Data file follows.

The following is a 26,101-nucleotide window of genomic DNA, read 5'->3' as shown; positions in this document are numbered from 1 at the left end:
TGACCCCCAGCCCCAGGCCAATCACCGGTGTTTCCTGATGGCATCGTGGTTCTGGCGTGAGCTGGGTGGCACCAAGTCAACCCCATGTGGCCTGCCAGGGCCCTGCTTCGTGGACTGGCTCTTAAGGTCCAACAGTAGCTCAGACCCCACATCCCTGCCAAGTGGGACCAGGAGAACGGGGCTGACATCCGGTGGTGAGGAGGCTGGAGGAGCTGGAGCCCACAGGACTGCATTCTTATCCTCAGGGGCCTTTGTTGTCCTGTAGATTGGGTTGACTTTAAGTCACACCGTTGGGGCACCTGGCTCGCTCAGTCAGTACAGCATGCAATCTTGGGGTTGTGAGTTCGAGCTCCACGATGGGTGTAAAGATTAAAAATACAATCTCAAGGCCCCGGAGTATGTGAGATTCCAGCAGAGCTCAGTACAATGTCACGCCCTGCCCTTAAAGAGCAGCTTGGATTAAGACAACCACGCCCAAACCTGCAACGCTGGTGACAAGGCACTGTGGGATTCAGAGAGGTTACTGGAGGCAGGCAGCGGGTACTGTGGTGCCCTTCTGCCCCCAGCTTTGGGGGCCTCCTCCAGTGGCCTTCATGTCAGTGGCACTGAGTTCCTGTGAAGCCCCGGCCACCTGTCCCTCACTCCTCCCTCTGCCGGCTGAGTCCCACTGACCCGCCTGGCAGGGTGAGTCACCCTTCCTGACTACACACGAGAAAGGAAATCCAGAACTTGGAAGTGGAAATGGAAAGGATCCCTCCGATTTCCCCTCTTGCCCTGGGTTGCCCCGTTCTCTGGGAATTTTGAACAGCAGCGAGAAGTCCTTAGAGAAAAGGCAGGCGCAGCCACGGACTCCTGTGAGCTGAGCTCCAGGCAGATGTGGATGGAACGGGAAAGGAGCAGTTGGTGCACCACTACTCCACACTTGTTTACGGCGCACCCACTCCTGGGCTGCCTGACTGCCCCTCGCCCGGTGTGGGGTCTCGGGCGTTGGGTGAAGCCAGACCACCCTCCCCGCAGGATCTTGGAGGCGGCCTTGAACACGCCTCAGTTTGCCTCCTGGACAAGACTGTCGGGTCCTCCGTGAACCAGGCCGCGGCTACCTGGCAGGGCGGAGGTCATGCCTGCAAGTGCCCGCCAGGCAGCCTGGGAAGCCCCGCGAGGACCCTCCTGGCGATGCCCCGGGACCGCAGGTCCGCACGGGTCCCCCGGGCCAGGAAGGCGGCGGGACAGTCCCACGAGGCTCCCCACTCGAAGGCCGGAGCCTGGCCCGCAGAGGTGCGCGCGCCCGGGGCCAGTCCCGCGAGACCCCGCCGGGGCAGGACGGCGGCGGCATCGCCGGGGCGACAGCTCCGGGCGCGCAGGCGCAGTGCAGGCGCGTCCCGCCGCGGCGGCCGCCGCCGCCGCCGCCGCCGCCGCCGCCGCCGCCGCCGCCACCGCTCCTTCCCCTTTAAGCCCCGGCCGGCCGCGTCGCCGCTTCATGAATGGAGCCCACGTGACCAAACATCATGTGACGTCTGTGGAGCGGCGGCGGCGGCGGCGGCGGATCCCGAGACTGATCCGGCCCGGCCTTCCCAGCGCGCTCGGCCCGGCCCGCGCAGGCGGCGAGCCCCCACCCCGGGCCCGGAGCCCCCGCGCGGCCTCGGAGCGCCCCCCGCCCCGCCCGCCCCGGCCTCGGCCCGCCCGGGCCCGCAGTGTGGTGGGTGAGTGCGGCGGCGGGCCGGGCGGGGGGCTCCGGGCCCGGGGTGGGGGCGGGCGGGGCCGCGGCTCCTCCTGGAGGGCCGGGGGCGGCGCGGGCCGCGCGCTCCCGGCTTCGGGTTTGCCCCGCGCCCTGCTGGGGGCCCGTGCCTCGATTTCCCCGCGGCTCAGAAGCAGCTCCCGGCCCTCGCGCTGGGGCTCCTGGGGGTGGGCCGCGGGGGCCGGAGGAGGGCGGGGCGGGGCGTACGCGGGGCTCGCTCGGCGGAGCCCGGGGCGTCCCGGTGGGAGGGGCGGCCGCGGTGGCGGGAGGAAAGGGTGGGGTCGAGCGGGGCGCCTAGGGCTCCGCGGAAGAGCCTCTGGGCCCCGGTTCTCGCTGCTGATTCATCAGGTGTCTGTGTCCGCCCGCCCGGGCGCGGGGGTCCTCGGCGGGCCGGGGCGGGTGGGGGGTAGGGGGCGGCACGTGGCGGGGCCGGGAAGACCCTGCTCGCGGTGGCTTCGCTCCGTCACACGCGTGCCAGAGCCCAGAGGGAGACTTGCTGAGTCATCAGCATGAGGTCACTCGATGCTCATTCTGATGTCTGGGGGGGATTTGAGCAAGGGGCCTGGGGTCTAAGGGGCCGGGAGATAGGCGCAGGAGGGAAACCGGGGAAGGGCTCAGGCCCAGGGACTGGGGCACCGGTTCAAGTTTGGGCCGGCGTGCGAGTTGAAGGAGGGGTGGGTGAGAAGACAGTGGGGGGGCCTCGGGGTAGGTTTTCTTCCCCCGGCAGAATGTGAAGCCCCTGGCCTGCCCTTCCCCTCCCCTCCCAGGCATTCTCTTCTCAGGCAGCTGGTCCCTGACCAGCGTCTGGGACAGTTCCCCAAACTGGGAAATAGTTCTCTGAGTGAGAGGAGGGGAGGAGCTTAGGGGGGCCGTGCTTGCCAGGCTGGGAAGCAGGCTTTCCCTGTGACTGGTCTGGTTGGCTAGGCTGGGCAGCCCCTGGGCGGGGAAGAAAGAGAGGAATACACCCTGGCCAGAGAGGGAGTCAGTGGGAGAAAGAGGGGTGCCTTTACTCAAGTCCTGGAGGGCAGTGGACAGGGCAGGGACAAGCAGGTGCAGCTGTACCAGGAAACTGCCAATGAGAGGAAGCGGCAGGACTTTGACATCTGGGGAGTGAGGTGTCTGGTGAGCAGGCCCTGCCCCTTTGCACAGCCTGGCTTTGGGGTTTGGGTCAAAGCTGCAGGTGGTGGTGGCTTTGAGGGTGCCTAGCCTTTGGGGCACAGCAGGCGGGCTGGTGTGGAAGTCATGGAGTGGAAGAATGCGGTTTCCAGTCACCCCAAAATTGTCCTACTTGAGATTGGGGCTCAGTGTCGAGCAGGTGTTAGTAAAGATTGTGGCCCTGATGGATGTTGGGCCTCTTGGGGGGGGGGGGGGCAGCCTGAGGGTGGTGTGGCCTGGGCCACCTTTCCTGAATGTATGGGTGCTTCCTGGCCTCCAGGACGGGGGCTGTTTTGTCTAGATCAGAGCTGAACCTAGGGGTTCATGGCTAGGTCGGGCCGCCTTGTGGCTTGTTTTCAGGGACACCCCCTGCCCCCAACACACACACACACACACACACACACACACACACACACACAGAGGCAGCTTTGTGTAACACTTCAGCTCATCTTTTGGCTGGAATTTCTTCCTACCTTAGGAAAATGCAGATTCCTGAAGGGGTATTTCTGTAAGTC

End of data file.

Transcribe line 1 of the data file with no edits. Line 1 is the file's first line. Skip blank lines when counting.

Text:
The following is a 26,101-nucleotide window of genomic DNA, read 5'->3' as shown; positions in this document are numbered from 1 at the left end: